I recently sat down with some friends to discuss our various types of relationships. One of us was about to settle into a happy boyfriend/girlfriend scenario; one of us has been with the same girl for years; one of us had just left a friends-with-benefits relationship; one of us is deeply in love with a person she won’t let herself be with.

As our love songs spilled forth, staining the clean white walls of the room with our own indiscretion, we all felt the same hurt despite the lies we told ourselves. All of us of varying backgrounds, genders and sexual orientations had the same problems that felt like they have been biting at our heels for eternity. Instead of asking for help, we sat in a makeshift drum circle, shaking our fists at the sky screaming “Why me? What’s wrong? What do I do?” followed by the fearful whispers of “I’ll wait until tomorrow.”

Our advice to each other was all the same, yet we refused to practice what we preached. We put words of encouragement on the offering plate but refuse to take them for ourselves. We say things like, “just talk to him,” “are you happy?” and “you need to tell her how you feel,” yet we forget to take our own advice. We sing along to cliche songs telling us that love is a battlefield and that being happy is a neverending war, but aren’t all battles two sided?

Doesn’t it take two people to create and fuel a problem? If we want our relationships to work, to grow, to flourish, shouldn’t we consult the person opposite us in this relationship, rather than people on the outside who cannot actually fix things?

We let our own hangups about the potential death of a relationship or situation cloud out the actual good that still lives there, thereby suffocating what is beginning to grow before it even blooms.

It is sad that we fight our instincts to seek answers, hurting ourselves in the process. Even as I type this, I glance at my phone wondering why that special guy keeps sending me Snapchats and what sort of cosmic sign it must be that I got his text just as I was about to call him last night.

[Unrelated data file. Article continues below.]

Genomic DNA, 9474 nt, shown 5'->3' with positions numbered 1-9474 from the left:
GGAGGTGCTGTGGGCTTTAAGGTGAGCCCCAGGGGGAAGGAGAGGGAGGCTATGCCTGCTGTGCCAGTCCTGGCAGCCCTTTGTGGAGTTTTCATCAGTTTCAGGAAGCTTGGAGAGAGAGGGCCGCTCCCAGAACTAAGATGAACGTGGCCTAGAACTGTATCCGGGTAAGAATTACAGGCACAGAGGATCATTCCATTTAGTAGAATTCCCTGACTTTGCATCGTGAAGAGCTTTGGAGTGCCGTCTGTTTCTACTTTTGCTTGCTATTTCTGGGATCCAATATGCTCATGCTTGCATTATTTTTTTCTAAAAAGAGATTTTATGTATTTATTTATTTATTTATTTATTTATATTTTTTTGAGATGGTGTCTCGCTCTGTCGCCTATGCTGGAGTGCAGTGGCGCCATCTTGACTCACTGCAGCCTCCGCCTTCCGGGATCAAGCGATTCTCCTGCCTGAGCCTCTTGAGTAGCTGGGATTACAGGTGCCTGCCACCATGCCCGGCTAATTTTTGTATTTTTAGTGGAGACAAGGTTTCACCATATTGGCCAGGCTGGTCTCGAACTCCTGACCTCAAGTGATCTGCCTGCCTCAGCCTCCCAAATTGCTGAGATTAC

Whenever I get like this, I have to press the reset button. For some stupid reason we’ve been conditioned to feel clingy and desperate and weird for the mere fact that we would like to know where our relationship, romantic or sexual, stands with another human being.

I know deep down that the only way to fix my problem is to fight it with words. Instead of pretending it’s not there or asking my friends for help, I need to face my fears head on and ask, “what the hell are we?!”

I must be the one to take action, because there is a good chance that he won’t. After all, you miss 100 percent of the shots that you don’t take. It doesn’t mean anything about what he feels about me, but I must recognize that he could be just as scared as I am.

You must take action. Whatever your problem may be, waiting for a sign is something that only works in movies. When you sit and wait for things to happen, nothing ever does. We are not here to wonder why, we are here to live our life, and often that requires taking control.

We all know that the old “be patient and you’ll find happiness!” schtick sounds good, but it never seems to work, and yet we say it all the damn time. We all have different battles to face in our relationships, and often the one solution is to talk about it.

Talking is your first shot at happiness, no matter how sloppy it may feel. Your words don’t have to be perfect, but they must be said. When holding your hand on the barrel of a gun, there is no waiting for gale force winds to pull the trigger on your behalf. You pick up the gun. You take a breath. You shoot.

And what if you miss? What if it all changes and you have to start over?

Well, then you shoot again.

Anneliese Hucal studies prelaw and public relations. She can be reached at dcoffey@sagebrush.unr.edu and on Twitter @TheSagebrush.